Our second day at Elephant Hills started with decent weather (which is to say it wasn’t raining). We got back into the jungle bus and unzippered all the windows while we trundled off to a local market. After all the markets we saw in Bangkok and Amphawa, this one was no big deal but I think for most of the other people in our group it was the first Thai market they’d visited.
I got a red milk tea though, and there was a table where a lady was cutting up jackfruit. She let me have a single piece for ฿5. So what the heck is jackfruit? It actually looks very much like a durian – green and spiky – except much larger. While it looks like durian, it tastes completely different. The meat inside has a little crunch and as far as flavor it was like a bizarre combination of pineapple, banana, and cilantro. That’s what it tasted like to me, at least. I wished I had gotten more, it was so good.
Cheow Larn Lake
After the market we drove a while to Cheow Larn Lake (also spelled Cheow Lan). This lake is completely breathtaking, with similar landscapes to Ha Long Bay in Vietnam. Vertical islands of spiky sandstone look like they shot out of the water. In truth, the lake used to be a deep valley amongst dramatic mountains where many people lived. Every rainy season, the valley would flood and the locals would have to evacuate.
In 1982, the Thai king decided it would be beneficial to relocate the people and build a dam. This flooded the valley and created the lake as it is today. The dam, called Rajjaprabha, means “light of the kingdom” because it provided electricity for the area’s people for the first time.
I wish I could show you how beautiful it truly is, but the weather had other plans for us. We got to the lookout point just in time to watch the monsoon roll in and cover the islands. (I’m putting a few photos below so you can see the progression for yourself.) Even with the storm taking over, it was still gorgeous.
Then we drove down the road to the edge of the lake where the rain finally began and I hastily bought an ugly crinkly poncho. Because we were going out on the lake! In a monsoon! The longtail boat provided exactly zero protection against the rain, and our ponchos were little better. The raindrops were so big and fast that they stung as we sped through the lake. Everyone in the boat had their heads tucked down into their knees to protect their faces.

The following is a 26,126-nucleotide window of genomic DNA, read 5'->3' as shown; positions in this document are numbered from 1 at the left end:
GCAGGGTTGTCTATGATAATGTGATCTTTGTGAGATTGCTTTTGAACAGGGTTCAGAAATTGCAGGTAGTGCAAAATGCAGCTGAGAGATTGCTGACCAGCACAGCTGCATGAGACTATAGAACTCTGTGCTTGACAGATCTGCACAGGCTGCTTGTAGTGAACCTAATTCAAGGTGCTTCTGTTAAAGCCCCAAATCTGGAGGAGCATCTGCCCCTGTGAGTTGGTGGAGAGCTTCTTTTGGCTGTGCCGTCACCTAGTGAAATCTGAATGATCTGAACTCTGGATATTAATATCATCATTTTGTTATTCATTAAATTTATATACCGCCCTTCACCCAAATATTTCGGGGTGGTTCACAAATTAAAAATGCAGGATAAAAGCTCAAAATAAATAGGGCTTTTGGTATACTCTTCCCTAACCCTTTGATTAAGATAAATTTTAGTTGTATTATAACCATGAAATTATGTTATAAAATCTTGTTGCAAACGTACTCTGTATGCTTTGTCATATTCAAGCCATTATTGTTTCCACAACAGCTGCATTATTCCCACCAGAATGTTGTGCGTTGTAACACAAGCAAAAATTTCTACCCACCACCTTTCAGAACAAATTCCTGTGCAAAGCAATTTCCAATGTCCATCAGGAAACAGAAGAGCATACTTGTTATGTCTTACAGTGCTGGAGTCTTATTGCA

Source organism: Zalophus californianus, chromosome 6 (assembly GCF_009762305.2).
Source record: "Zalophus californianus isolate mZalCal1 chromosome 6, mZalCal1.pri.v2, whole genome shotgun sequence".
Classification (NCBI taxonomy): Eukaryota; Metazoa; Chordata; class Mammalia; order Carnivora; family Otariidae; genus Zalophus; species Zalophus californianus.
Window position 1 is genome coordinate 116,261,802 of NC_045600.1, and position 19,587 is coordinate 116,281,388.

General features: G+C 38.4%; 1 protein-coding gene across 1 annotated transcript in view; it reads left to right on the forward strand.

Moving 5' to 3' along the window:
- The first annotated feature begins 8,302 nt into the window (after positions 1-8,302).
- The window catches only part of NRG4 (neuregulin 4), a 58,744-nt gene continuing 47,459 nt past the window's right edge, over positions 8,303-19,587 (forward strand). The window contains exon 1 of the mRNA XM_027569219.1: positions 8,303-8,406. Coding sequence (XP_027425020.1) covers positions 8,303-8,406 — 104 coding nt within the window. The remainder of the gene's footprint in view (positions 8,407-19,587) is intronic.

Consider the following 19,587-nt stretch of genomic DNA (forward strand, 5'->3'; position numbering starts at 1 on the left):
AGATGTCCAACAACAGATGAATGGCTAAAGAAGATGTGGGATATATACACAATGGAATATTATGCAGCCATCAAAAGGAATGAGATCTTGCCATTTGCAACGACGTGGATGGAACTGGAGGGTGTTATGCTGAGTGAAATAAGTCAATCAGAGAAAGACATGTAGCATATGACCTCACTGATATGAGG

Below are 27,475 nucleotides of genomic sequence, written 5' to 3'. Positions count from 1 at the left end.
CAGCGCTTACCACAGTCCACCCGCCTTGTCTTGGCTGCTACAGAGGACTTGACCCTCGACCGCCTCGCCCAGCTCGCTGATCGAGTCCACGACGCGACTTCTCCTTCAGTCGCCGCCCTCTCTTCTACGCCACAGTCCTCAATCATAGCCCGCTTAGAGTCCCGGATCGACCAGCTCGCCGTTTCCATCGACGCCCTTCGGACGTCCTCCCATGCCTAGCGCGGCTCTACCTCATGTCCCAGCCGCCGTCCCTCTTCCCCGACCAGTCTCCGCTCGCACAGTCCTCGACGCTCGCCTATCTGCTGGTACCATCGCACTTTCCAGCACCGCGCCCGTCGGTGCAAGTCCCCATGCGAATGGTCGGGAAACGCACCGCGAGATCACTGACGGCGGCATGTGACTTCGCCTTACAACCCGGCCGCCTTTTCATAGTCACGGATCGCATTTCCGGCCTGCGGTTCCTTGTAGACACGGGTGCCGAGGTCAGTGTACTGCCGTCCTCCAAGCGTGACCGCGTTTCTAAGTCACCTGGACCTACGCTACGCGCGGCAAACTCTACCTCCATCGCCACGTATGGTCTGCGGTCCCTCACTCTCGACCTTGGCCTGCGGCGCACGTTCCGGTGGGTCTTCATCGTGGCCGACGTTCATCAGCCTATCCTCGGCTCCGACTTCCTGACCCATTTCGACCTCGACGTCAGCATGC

It was at least half an hour to get where we were going… and we didn’t even really know where we were going. Finally the rain let up and we were able to watch as a row of tents came into view. They were the same tents we had at the jungle camp, except these were on a floating platform, and most had a yellow kayak tethered in front. Seemed like a pretty great place to stay to me.
Jumping into the lake was like jumping into a bathtub. I don’t understand why the water was so warm, but it was amazing. It was also completely disconcerting because of how deep the water was. Even though the camp wasn’t very far from the shore, the water off the platform was about 90 feet deep. This is because the islands in the lake used to be the tops of those near-vertical mountains, so the water drops at a very sharp rate. The deepest parts of the lake are up to 330 feet below the surface. If that doesn’t give you the heebie jeebies, then there’s probably something wrong with you and you should be evaluated.
We spent a while swimming around, deliberately not thinking about the dark water underneath us and the God-knows-what that lives there. Then we took a kayak out and tried to spot some monkeys on the islands. While we didn’t get to see any, we sure could hear them. It felt like they were teasing us.
Luckily when we got back, some monkeys had been sighted on the land behind the camp. Can you spot them in the picture below? They’re grey. This was the only time I wished I’d brought my long lens.
In my next entry we explore a labyrinth of mangroves, visit a Krabi area beach, and I catch a very fast crab.